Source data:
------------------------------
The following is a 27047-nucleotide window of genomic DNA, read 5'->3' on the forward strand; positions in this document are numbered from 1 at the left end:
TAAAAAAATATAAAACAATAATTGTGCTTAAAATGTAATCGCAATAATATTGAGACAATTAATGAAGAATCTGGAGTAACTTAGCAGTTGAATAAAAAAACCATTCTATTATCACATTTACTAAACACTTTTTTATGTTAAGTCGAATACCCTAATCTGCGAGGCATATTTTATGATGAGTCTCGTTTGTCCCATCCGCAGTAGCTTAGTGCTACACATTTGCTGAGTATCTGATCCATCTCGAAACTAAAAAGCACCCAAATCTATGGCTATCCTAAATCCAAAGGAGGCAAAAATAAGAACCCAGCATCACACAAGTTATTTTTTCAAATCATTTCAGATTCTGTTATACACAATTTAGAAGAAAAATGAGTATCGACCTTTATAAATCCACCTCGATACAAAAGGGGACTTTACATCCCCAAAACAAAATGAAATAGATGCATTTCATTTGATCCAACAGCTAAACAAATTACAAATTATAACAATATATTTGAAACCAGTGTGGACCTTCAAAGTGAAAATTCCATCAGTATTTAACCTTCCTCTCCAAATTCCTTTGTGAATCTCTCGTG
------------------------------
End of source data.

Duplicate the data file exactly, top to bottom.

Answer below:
The following is a 27047-nucleotide window of genomic DNA, read 5'->3' on the forward strand; positions in this document are numbered from 1 at the left end:
TAAAAAAATATAAAACAATAATTGTGCTTAAAATGTAATCGCAATAATATTGAGACAATTAATGAAGAATCTGGAGTAACTTAGCAGTTGAATAAAAAAACCATTCTATTATCACATTTACTAAACACTTTTTTATGTTAAGTCGAATACCCTAATCTGCGAGGCATATTTTATGATGAGTCTCGTTTGTCCCATCCGCAGTAGCTTAGTGCTACACATTTGCTGAGTATCTGATCCATCTCGAAACTAAAAAGCACCCAAATCTATGGCTATCCTAAATCCAAAGGAGGCAAAAATAAGAACCCAGCATCACACAAGTTATTTTTTCAAATCATTTCAGATTCTGTTATACACAATTTAGAAGAAAAATGAGTATCGACCTTTATAAATCCACCTCGATACAAAAGGGGACTTTACATCCCCAAAACAAAATGAAATAGATGCATTTCATTTGATCCAACAGCTAAACAAATTACAAATTATAACAATATATTTGAAACCAGTGTGGACCTTCAAAGTGAAAATTCCATCAGTATTTAACCTTCCTCTCCAAATTCCTTTGTGAATCTCTCGTG